A Classic Continental Holiday: Riding the (Eu)rails in Europe

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Do it the European way. Here, 4 destinations to kick-start a classic continental rail holiday.

In the 1960s and 70s it was a rite of passage to finish school, hoist a backpack and –Eurail pass in hand – ride the rails, sleep in hostels and soak up the best of Europe’s classic cities.

How things have changed! The great European capitals still offer an endless buffet of art, history and culture but the rail coaches are now filled with a new demographic: the boomers, empty-nesters, active retirees. They’re drawn to the European way to see the continent – riding on 30 national member railways covering 250,000 kilometres across 28 countries.


Eurail 101

  • Eurail passes must be purchased in North America before departure. eurailgroup.org
  • There are four types of passes: One Country, Select, Regional, Global.
  • Most trains are hop-on-hop off but some international, sleeper and high-speed trains need reservations.
  • NEW in 2015 are four countries (Poland, Bosnia, Serbia and Montenegro) and the Attica Pass (Greek ferries).
  • Download the free Rail Planner App for all of the rail timetables.
  • Check – the passes don’t cover some routes.

A few suggestions to kick-start a European rail holiday:



Plan time to grab a drink at the legendary Le Train Bleu at Gare de Lyon station. A Historic Monument, the restaurant/bar overlooks the main platform; inside, gildings, carvings, chandeliers and frescoes cover the walls. Like stepping into a museum of the 1900s.

Buy the multi-day Paris Visite ticket for unlimited subway travel.


Begin at the bronze star at Notre-Dame cathedral marking the country’s navigational centre. Then . . . Musée du Louvre for the Mona Lisa; Musée D’Orsay for the Impressionists; Arc de Triomphe and the Champs-Elysées; the UNESCO site riverbanks of the Seine for a stroll; the Eiffel Tower for the city’s trademark. You’ve barely scratched the surface.


No shortage of brasseries and bistros! Go local and try traditional cassoulet of white beans, duck, sausage, lamb and bacon at Le Mesturet (steps from the Louvre).


A real Parisian hotel in a real Parisian neighbourhood: Fred Hotel in the 14th arrondissement has modern, boutique rooms that begin at 99 euros per night with breakfast included.





The old port of Venice includes 118 islands separated by 100 canals and connected by 417 bridges. Avoid the hot, crowded summer and aim for spring and fall shoulder seasons.


Wander and get lost in what is an open air museum: Byzantine and Renaissance arches, Gothic buildings showing a touch of Turkish influence, the Grand Canal (Venice’s most important waterway), Piazza San Marco (named after the city’s patron saint, killed in Egypt and secretly transported back to Venice in a barrel of pork lard to avoid detection by Muslim authorities).

Everyone heads for the large Rio Rialto but it’s crowded. You’ll do much better just strolling the alleyways with no particular destination.


Eat a plate of pasta or sip a Bellini (invented here, at Harry’s Bar) but make sure to enjoy a cappuccino at local hangout Pasticceria Rizzardini or a scoop of excellent gelato at Suso.


The lovely Hotel Papadopoli is suitcase schlepping distance from the rail station, and an easy walk into the heart of the old city.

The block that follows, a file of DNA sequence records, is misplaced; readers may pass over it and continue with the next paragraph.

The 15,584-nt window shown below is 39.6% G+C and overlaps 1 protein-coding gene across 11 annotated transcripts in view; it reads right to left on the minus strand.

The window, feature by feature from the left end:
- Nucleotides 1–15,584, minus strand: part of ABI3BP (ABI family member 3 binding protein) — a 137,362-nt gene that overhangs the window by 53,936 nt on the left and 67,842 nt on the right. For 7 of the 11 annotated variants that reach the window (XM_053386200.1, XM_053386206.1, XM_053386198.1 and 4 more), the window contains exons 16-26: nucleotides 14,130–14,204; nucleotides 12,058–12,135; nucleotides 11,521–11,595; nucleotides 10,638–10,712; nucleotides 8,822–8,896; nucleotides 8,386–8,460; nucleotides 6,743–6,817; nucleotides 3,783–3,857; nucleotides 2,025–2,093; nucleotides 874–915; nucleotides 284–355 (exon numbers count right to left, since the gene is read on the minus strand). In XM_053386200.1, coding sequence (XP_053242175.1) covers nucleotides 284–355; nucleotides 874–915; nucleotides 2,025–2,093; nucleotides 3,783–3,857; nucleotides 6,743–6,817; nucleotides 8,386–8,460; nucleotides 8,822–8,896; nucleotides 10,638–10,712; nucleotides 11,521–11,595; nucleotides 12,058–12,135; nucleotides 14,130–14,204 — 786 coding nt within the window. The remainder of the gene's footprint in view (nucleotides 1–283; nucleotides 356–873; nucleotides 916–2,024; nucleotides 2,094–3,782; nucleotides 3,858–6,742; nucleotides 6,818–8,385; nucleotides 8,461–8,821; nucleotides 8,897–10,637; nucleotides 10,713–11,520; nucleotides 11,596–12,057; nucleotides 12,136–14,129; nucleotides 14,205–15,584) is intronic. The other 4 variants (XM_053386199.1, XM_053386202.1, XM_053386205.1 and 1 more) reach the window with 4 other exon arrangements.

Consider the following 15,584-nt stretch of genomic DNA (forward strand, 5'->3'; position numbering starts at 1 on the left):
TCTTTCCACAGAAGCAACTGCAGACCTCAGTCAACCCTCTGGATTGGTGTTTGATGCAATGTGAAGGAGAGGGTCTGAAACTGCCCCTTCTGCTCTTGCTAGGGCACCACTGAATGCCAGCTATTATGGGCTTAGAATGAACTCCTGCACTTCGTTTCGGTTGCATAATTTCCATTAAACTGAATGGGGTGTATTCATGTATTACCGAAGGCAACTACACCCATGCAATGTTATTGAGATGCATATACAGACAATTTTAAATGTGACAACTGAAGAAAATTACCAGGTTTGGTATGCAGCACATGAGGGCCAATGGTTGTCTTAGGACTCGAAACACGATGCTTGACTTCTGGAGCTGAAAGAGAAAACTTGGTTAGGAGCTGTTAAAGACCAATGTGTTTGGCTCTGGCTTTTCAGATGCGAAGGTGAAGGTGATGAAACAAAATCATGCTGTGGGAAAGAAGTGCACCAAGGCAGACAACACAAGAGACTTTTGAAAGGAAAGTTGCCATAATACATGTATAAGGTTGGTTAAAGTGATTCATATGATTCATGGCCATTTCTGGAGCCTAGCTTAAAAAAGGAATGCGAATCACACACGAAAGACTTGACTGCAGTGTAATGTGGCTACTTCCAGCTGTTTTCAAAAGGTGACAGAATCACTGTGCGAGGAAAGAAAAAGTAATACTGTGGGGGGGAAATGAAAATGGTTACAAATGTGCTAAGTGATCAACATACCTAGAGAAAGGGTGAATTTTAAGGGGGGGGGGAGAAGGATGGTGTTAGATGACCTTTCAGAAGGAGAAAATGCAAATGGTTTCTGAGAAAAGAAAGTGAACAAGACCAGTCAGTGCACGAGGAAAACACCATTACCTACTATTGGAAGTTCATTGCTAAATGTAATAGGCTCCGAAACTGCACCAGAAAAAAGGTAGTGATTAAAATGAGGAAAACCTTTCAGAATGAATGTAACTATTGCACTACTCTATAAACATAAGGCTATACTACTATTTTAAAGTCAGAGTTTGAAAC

Stuart Harvey is Rome’s personal guide extraordinaire – he knows all the history, architecture and best spots for anything Roma.


Modern Rome was built on the ruins of the ancient Roman Empire – beneath churches there are often remains of temples, homes and businesses. See it at the incredible, multi-layered Basilica of St. Clemente, a window into the ancient world. The cobblestone Piazza Narvona is built on the ruins of an ancient sports stadium. The unearthed Roman columns and temple steps at Largo Argentina are where Julius Caesar was assassinated in 44 BC. The perfectly-preserved Pantheon began as a temple dedicated to pagan religions and 14 centuries ago was turned into a church. St. Peter’s and the Vatican (of course) – but go early morning to avoid lineups. Ditto for the Colosseum (where gladiators and public executions were entertainment) and the Forum (the social, political, commercial, religious and judicial part of the ancient city).


Around the corner from the Spanish Steps waits the antipasto bar at the excellent, moderately-priced Ristorante alla Rampa. Italians work their way through a menu by beginning with antipasto, then a pasta dish, followed by a small meat or fish course and topped off by dessert. So civilized.


The small Relais Orso has location, location, location! A stone’s throw from the River Tiber, it’s walking distance to the main sights.



The Articket BCN covers Barcelona’s six best museums in one ticket, including the Museu Picasso.


Ancient Barcelona is on display in the architecture of the Gothic Quarter. The main shopping thoroughfare is La Rambla, lined with shops, museums, restaurants and bars. Gaudí’s mark is everywhere: from the immense Temple de la Sagrada Familía to Casa Batlló (a World Heritage Site). Best view of the city is from Montjuïc Castle hill, a former watchtower and fort.


Mussol – at the top of a repurposed bullfighting arena – serves typical Catalan dishes like charcoal-grilled beef and veggies. Or try a cooking class of local dishes at Cook and Taste.


It’s a splurge that’s worth it: Ritz Carlton Hotel Arts Barcelona. Luxury through and through, with Canadian architect Frank Gehry’s iconic fish sculpture overlooking the entranceway.